SUSTAINABILITY : Smoothing the Way to the Green Economic Boom

New research released in Australia, in addition to earlier studies published in the United States, confirms major investment opportunities will result from pricing and lowering greenhouse gas emissions.
In New Zealand, research published by the New Zealand Business Council for Sustainable Development, finds more than $12.3 billion in new investment likely to occur or be underpinned by the passage of the Emissions Trading Bill, during the next 10 years.
The report was criticised, by those who don’t favour an emissions trading scheme, on the grounds it was prepared quickly. Some people also didn’t like the result.
This of course, does not negate the conservatively expressed and well qualified results.
The Business Council took conservative approach in costing known and likely developments, including the creation of new bio char, wave energy, bio fuel, and bio energy industries – and the expansion of geothermal, wind, forestry and lower-emission agriculture.
The research also used conservative emissions price of $25 per tonne for carbon dioxide. In recent debate some, arguing for more free emissions assistance from Government under the proposed ETS, have used figures ranging between $41 and $200 per tonne.
The Business Council-commissioned research concluded there would be 9600 new jobs created over 10 years by the investments it identified.
This now seems very conservative. In Australia, new CSIRO report, “Growing the Green Collar Economy”, says that Australia’s living standards can increase while its environmental footprint reduces, and that rapid transition to sustainability will have little or no (negative) impact on national employment. It finds sustainable economy would increase employment by 2.5 to 3.3 million jobs over two decades.
The report was prepared to help balance policy debate – views on the costs of emissions trading have been well aired. Opportunities deserve the same attention in the national interest.
The CSIRO says: “Well designed policies can substantially decouple economic growth from environmental pressure, so that living standards continue to increase at current rates (avoiding blockages that might otherwise occur), while our national environmental footprint reduces over time.”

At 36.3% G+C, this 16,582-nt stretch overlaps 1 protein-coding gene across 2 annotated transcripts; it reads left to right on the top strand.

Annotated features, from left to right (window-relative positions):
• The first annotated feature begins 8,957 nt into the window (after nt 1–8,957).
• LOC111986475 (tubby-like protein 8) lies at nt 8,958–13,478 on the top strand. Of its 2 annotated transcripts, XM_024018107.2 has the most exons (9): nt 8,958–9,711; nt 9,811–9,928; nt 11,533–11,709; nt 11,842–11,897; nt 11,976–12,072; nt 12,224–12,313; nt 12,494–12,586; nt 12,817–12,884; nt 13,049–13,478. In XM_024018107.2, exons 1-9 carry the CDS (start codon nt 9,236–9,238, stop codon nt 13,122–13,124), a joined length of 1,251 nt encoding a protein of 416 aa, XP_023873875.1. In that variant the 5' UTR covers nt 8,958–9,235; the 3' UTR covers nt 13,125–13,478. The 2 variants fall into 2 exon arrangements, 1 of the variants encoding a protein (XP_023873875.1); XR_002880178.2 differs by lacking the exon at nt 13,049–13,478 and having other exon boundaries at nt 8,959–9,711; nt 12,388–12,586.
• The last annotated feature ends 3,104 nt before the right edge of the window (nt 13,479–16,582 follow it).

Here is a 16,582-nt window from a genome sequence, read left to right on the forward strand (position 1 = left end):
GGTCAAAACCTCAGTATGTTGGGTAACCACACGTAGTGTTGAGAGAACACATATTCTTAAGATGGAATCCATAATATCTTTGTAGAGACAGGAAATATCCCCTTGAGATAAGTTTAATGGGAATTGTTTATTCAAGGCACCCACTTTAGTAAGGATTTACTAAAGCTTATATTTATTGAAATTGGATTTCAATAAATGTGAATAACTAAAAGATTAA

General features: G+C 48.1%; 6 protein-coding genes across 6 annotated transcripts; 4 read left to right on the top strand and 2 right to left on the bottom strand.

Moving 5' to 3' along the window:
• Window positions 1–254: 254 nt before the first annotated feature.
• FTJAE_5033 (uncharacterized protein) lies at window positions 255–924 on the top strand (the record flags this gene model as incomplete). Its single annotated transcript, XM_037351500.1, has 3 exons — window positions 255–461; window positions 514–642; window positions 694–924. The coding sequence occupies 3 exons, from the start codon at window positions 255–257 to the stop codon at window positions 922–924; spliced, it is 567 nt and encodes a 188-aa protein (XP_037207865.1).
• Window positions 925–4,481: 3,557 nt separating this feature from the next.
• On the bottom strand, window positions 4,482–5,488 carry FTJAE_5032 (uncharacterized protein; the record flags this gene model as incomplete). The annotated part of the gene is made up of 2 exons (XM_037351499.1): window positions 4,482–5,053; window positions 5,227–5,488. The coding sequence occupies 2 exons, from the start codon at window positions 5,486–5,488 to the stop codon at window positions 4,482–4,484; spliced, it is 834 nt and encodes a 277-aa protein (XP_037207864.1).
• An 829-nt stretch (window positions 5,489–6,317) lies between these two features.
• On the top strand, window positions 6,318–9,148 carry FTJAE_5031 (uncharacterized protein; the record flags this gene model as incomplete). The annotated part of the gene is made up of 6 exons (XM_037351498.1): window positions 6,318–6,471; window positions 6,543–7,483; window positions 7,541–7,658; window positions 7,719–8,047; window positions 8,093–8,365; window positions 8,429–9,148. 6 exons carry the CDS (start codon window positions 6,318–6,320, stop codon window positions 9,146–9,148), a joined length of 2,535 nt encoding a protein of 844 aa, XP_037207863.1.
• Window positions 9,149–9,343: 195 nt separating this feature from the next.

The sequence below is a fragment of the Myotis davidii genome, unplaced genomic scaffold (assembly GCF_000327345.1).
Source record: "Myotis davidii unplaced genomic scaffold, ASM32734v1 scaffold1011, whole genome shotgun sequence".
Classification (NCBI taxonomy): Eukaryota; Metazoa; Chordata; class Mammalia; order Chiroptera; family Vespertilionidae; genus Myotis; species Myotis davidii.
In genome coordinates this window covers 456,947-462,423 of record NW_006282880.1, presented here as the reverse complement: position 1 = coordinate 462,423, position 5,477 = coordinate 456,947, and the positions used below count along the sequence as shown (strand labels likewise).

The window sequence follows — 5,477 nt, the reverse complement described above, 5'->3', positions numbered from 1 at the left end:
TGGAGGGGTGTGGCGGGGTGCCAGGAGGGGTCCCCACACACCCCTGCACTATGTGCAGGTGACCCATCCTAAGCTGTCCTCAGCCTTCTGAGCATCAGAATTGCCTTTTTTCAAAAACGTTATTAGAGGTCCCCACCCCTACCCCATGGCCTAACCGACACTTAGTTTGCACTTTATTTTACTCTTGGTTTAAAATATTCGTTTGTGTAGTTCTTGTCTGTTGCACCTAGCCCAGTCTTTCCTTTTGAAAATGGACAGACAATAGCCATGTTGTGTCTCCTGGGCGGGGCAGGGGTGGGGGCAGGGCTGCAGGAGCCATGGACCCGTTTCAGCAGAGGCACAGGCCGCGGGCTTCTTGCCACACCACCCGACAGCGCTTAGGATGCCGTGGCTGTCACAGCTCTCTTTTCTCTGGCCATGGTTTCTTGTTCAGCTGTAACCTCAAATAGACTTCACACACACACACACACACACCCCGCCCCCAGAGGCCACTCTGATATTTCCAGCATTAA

It also says the transition to low carbon sustainable economy will require “a massive mobilisation of skills and training” – both to equip new workers and to enable appropriate changes in practices by the three million workers already employed in these key sectors influencing Australia’s environmental footprint.
No one has ever said there will not be cost of imposing price on carbon and making the essential transition to lower-carbon economy. The businesses exposed to overseas competitors not facing price on carbon should be sheltered until the playing field levels.
Currently it is proposed 79 percent of all of New Zealand’s emissions credits will be given free to these businesses by 2013. It is gentle way to start and generous.
Vehicle users were given reprieve when carbon price on liquid fuels emissions (including petrol, diesel and gas) was deferred from 2009 to 2011.
While energy and emissions-intensive businesses are being given assistance, perhaps some could also be provided for households, which must pay for electricity emissions from 2010 and fuel from 2011.
If such policy is developed, all but one of the major issues surrounding the ETS will have been agreed.
The other is emissions intensity – some want to be measured by the emissions content of each unit of their production. If adopted, this could see production and emissions rise, while the level per unit of production is held or cut.
When the aim is to actually reduce global emissions and stave off even more costly impacts of climate change, the intensity argument may not fly. It certainly has no strong support from any major political party to date.
We need to get on with making the quickest and most painless change possible – and seizing the new growth in green jobs.

Peter Neilson is chief executive of the New Zealand Business Council for Sustainable Development.

Visited 4 times, 1 visit(s) today
Close Search Window